For many decades, Georgia Power has been the 800 pound gorilla in state politics.
Whatever the utility giant wanted, it usually got. Georgia Power has been able to do this in large part because of a Public Service Commission that has been more of a rubber stamp than a regulatory commission.
When Georgia Power requested the authority to start charging its customers for the cost of building two nuclear reactors more than six years before the reactors would even start generating their first kilowatt hour of electricity, the PSC granted it.
When Georgia Power decided it didn’t want any kind of risk-sharing system that would protect customers from rate gouging if there were huge cost overruns on the Vogtle nuclear project, the PSC did not require the utility to implement one.
During the period from 2009 through 2012, when the country endured the worst economic downturn since the great depression and businesses failed left and right, the PSC allowed Georgia Power to keep earning a return of roughly 11 percent on the electricity it generated for its customers. It would be difficult to find a sweeter deal than that.
Georgia Power’s political power has been just as evident under the Gold Dome. The utility deployed a small army of lobbyists to the capitol hallways in 2009 to secure passage of a bill requiring the PSC to allow Georgia Power to start charging its customers in advance for the cost of the Vogtle nuclear reactors.
There was never any doubt that the PSC was going to give Georgia Power permission to levy those nuclear surcharges. I guess the utility just wanted to show the lawmakers who was really the boss.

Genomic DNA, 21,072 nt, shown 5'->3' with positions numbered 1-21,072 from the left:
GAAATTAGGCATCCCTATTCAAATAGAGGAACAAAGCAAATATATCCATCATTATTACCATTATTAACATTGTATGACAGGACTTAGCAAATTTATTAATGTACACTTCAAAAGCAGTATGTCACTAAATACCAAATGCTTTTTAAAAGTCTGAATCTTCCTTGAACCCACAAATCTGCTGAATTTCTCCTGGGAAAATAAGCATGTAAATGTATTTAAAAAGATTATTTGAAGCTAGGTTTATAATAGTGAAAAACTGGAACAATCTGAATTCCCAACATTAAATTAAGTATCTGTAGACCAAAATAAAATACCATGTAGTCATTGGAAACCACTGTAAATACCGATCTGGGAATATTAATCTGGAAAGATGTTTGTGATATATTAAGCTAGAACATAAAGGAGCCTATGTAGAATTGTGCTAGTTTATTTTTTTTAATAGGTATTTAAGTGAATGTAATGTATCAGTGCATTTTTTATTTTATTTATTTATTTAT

When Sen. Buddy Carter (R-Pooler) introduced a bill that would have allowed property owners to lease solar panels and generate their own electricity in competition with Georgia Power, the utility’s lobbyists swiftly moved in and had the bill killed in committee.
Given this history, it has been an amazing experience to attend recent meetings of the PSC.
A few weeks ago, Commissioner Lauren “Bubba” McDonald proposed that Georgia Power be required to take on 525 megawatts of solar generation capacity in addition to its mix of coal-fired plants and nuclear reactors. That’s not a huge amount of solar power—it amounts to less than 2 percent of the utility’s total generation capacity. But Georgia Power’s top executives don’t have a lot of affection for anything that doesn’t involve coal or nuclear energy.
Normally, the utility’s lawyers would have brushed aside the McDonald proposal and told the PSC to move on to another topic. Instead, the PSC actually voted 3-2 to approve McDonald’s plan and beef up Georgia Power’s solar capacity.
A week later, the PSC began its review of more than $730 million worth of cost overruns on the construction of the Vogtle nuclear reactors. Georgia Power believes that these cost increases should be passed along to their customers in the form of higher rates.
PSC members, on the other hand, are talking about such radical notions as requiring the utility to eat those costs and make shareholders pay for the Vogtle mistakes. This is strange talk indeed from the PSC. It’s almost unheard of for any state government agency to say no to a Georgia Power request. Will the commissioners have the gumption to stand their ground on this issue?
If the PSC persists in this course, you can presume that Georgia Power will send its lobbyists back to the capitol next winter and tell the legislature to pass another bill that orders the commissioners to shut up and do whatever the utility asks. If the Legislature also says no, then we’ll know that the earth is shifting in Georgia politics.
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